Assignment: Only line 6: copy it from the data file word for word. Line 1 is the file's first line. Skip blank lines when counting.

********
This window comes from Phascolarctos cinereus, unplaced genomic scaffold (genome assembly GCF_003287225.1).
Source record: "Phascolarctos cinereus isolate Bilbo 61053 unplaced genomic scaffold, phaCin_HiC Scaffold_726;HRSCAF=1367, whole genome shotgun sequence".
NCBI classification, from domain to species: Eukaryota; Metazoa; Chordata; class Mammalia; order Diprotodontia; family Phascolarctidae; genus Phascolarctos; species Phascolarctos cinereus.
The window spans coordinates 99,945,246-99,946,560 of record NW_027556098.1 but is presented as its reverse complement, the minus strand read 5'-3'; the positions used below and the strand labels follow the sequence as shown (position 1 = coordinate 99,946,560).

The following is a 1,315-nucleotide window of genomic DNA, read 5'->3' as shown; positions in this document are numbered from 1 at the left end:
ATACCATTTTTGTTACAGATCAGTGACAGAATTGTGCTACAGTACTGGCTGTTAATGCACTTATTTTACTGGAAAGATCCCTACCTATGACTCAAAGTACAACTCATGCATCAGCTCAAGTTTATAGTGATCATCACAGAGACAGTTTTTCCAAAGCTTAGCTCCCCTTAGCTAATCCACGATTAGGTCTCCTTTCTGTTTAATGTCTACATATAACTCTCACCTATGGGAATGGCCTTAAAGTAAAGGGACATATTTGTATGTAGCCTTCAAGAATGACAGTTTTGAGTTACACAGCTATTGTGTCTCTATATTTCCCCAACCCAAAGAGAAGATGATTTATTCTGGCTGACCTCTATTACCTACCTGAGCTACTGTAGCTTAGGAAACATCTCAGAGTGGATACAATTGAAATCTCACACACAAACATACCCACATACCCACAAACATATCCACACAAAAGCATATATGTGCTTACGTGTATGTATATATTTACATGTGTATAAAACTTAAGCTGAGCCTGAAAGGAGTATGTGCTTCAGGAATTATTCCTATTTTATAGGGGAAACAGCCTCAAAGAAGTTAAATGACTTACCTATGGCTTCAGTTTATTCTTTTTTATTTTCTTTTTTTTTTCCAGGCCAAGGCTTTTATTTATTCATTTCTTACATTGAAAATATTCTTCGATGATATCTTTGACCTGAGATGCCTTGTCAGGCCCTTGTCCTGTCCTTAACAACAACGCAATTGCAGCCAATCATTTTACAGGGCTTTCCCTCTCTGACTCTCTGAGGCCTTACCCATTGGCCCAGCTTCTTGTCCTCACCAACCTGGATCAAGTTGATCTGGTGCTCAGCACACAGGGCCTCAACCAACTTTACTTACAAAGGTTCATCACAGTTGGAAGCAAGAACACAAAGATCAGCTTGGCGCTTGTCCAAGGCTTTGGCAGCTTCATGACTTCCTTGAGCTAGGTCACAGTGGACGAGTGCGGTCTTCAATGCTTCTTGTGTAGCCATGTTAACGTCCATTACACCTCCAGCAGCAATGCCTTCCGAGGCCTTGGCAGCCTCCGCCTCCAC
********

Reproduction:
ATACCATTTTTGTTACAGATCAGTGACAGAATTGTGCTACAGTACTGGCTGTTAATGCACTTATTTTACTGGAAAGATCCCTACCTATGACTCAAAGTACAACTCATGCATCAGCTCAAGTTTATAGTGATCATCACAGAGACAGTTTTTCCAAAGCTTAGCTCCCCTTAGCTAATCCACGATTAGGTCTCCTTTCTGTTTAATGTCTACATATAACTCTCACCTATGGGAATGGCCTTAAAGTAAAGGGACATATTTGTATGTAGCCTTCAAGAATGACAGTTTTGAGTTACACAGCTATTGTGTCTCTATATTTCCCCAACCCAAAGAGAAGATGATTTATTCTGGCTGACCTCTATTACCTACCTGAGCTACTGTAGCTTAGGAAACATCTCAGAGTGGATACAATTGAAATCTCACACACAAACATACCCACATACCCACAAACATATCCACACAAAAGCATATATGTGCTTACGTGTATGTATATATTTACATGTGTATAAAACTTAAGCTGAGCCTGAAAGGAGTATGTGCTTCAGGAATTATTCCTATTTTATAGGGGAAACAGCCTCAAAGAAGTTAAATGACTTACCTATGGCTTCAGTTTATTCTTTTTTATTTTCTTTTTTTTTTCCAGGCCAAGGCTTTTATTTATTCATTTCTTACATTGAAAATATTCTTCGATGATATCTTTGACCTGAGATGCCTTGTCAGGCCCTTGTCCTGTCCTTAACAACAACGCAATTGCAGCCAATCATTTTACAGGGCTTTCCCTCTCTGACTCTCTGAGGCCTTACCCATTGGCCCAGCTTCTTGTCCTCACCAACCTGGATCAAGTTGATCTGGTGCTCAGCACACAGGGCCTCAACCAACTTTACTTACAAAGGTTCATCACAGTTGGAAGCAAGAACACAAAGATCAGCTTGGCGCTTGTCCAAGGCTTTGGCAGCTTCATGACTTCCTTGAGCTAGGTCACAGTGGACGAGTGCGGTCTTCAATGCTTCTTGTGTAGCCATGTTAACGTCCATTACACCTCCAGCAGCAATGCCTTCCGAGGCCTTGGCAGCCTCCGCCTCCAC